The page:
Size / / /

smells of moondust and cordite,

is paler than talc, and

walks funny, especially during

the first few days of furlough.

Mother, he'll hug outright, but

before he'll give any of us kids

piggyback rides, we have to undergo

examination via portable scanner. Our

father, it seems, has never gotten

over his fear of "infiltrates," yet

with hand shadows can shape nine

different alien species on the wall.

His keloid scars form no discernable pattern.

Our father (who art from heaven)

sleeps standing-up, in an anti-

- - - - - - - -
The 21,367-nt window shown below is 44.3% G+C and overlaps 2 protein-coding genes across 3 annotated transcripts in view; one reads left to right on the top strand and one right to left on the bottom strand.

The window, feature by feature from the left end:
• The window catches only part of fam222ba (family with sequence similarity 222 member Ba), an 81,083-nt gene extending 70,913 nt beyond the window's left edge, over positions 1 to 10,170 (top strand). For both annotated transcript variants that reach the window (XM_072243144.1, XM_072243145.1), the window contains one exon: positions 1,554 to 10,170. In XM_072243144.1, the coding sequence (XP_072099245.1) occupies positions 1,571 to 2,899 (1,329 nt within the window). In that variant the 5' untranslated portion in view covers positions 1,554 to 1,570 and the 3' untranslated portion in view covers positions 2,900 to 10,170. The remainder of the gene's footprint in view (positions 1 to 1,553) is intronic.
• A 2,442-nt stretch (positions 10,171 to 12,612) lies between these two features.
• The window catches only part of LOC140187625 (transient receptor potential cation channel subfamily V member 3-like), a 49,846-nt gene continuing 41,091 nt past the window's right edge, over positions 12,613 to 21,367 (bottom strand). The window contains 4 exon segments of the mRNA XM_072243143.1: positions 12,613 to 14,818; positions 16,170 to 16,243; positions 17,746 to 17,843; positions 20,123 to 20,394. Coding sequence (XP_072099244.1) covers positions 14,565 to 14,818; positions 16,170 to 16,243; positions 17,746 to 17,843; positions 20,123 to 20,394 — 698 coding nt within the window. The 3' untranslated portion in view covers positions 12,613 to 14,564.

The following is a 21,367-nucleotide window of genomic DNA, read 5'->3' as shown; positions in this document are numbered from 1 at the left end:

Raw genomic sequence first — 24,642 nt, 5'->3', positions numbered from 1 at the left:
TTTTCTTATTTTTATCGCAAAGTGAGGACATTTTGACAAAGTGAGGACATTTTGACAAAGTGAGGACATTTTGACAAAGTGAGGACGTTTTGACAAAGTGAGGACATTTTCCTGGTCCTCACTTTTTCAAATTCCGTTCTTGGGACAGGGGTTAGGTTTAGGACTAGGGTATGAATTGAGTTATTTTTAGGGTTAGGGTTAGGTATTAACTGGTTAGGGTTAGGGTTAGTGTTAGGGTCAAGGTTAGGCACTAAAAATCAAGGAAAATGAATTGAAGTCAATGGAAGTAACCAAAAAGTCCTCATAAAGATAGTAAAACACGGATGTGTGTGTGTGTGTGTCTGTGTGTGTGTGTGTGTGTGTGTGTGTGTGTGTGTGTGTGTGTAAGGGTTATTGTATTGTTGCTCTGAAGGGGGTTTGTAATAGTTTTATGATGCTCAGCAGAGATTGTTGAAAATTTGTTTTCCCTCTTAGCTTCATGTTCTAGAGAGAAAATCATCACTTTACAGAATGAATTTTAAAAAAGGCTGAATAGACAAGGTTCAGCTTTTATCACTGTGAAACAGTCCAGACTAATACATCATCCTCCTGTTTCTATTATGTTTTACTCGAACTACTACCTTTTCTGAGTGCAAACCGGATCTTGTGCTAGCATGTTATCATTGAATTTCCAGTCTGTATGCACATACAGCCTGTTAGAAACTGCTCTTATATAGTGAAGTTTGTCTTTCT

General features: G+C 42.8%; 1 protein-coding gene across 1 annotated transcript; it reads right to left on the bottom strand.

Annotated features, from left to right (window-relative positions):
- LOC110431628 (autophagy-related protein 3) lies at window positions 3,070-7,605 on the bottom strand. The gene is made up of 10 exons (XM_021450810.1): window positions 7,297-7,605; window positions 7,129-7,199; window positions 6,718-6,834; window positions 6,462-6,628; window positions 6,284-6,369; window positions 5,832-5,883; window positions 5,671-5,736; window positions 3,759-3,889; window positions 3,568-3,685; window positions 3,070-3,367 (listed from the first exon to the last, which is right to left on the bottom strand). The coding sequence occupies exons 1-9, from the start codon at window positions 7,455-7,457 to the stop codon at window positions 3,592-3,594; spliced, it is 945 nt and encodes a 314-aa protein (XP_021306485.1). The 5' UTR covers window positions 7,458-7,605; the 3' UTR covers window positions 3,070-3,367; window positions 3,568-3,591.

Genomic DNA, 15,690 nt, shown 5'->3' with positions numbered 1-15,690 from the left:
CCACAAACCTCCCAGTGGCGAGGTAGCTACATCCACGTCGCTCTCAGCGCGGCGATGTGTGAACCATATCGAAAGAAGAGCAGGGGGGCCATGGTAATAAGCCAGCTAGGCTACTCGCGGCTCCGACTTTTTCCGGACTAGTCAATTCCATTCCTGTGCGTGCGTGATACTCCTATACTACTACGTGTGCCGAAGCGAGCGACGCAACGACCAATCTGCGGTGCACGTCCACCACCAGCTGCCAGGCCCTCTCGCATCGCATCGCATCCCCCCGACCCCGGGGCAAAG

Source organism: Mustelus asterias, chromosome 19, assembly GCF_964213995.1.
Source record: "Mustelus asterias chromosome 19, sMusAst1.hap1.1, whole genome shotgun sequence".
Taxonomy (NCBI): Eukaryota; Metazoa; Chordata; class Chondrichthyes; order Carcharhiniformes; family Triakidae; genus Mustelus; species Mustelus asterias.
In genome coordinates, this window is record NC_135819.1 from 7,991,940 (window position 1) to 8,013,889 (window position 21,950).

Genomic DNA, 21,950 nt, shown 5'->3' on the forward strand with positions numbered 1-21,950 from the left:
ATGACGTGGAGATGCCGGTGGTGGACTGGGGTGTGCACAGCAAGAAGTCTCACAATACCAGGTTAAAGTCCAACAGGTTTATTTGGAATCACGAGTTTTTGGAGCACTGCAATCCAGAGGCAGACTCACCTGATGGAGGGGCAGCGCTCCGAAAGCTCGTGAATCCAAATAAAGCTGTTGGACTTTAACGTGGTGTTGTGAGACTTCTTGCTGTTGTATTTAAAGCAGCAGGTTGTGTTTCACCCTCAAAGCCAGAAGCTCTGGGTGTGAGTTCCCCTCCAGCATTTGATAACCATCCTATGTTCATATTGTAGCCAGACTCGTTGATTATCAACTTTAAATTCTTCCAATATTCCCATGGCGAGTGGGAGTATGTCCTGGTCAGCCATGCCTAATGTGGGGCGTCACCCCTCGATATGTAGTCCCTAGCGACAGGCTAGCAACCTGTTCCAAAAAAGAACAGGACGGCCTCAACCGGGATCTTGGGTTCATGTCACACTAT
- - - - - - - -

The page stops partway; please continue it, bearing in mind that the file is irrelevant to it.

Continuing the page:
gravity chamber, but Mother

will join him only if he takes off

his socks and locks his ray gun.

As before,

new nicknames for us emerge

in quick enough order,

our salutes grow regulation crisp,

and every one of our tickle zones are

soon identified and placed under

martial law.

After a while, we become less frightened

of him, but still never stop calling

him "sir" or "Colonel" for the duration

of his visit. (Hallowed be his name.)

When our father goes back to Armstrong,

the new moon

hangs in the sky like a lantern

of black crepe.




Robert Borski works for a consortium of elves repairing shoes in Stevens Point, Wisconsin. You can read more of his work in our archives.
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